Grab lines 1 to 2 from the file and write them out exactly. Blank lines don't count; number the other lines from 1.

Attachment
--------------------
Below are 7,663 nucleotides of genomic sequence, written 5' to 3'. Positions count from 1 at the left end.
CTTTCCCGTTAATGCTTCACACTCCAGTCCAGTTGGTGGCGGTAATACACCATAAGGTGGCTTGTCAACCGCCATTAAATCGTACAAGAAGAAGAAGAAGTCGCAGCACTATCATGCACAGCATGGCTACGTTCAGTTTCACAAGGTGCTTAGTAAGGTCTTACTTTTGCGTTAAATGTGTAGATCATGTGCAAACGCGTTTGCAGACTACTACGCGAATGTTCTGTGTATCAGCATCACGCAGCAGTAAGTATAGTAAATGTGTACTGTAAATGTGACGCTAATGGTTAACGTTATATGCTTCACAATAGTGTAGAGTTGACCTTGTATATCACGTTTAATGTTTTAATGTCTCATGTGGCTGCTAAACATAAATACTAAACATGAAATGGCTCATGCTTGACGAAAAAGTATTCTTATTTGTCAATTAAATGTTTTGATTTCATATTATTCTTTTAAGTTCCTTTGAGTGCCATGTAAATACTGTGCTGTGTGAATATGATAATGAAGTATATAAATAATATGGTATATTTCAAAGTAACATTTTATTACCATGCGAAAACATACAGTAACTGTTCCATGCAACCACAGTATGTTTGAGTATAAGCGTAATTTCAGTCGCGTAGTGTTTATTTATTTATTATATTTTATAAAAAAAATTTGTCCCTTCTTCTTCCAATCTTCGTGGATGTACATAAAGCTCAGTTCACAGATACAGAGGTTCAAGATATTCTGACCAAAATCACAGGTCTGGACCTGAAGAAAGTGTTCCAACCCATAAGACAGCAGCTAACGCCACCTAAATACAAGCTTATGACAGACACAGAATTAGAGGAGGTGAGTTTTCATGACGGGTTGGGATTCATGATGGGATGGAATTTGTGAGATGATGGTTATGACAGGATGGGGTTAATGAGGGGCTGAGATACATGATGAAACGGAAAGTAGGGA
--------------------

Below are 7,663 nucleotides of genomic sequence, written 5' to 3'. Positions count from 1 at the left end.
CTTTCCCGTTAATGCTTCACACTCCAGTCCAGTTGGTGGCGGTAATACACCATAAGGTGGCTTGTCAACCGCCATTAAATCGTACAAGAAGAAGAAGAAGTCGCAGCACTATCATGCACAGCATGGCTACGTTCAGTTTCACAAGGTGCTTAGTAAGGTCTTACTTTTGCGTTAAATGTGTAGATCATGTGCAAACGCGTTTGCAGACTACTACGCGAATGTTCTGTGTATCAGCATCACGCAGCAGTAAGTATAGTAAATGTGTACTGTAAATGTGACGCTAATGGTTAACGTTATATGCTTCACAATAGTGTAGAGTTGACCTTGTATATCACGTTTAATGTTTTAATGTCTCATGTGGCTGCTAAACATAAATACTAAACATGAAATGGCTCATGCTTGACGAAAAAGTATTCTTATTTGTCAATTAAATGTTTTGATTTCATATTATTCTTTTAAGTTCCTTTGAGTGCCATGTAAATACTGTGCTGTGTGAATATGATAATGAAGTATATAAATAATATGGTATATTTCAAAGTAACATTTTATTACCATGCGAAAACATACAGTAACTGTTCCATGCAACCACAGTATGTTTGAGTATAAGCGTAATTTCAGTCGCGTAGTGTTTATTTATTTATTATATTTTATAAAAAAAATTTGTCCCTTCTTCTTCCAATCTTCGTGGATGTACATAAAGCTCAGTTCACAGATACAGAGGTTCAAGATATTCTGACCAAAATCACAGGTCTGGACCTGAAGAAAGTGTTCCAACCCATAAGACAGCAGCTAACGCCACCTAAATACAAGCTTATGACAGACACAGAATTAGAGGAGGTGAGTTTTCATGACGGGTTGGGATTCATGATGGGATGGAATTTGTGAGATGATGGTTATGACAGGATGGGGTTAATGAGGGGCTGAGATACATGATGAAACGGAAAGTAGGGA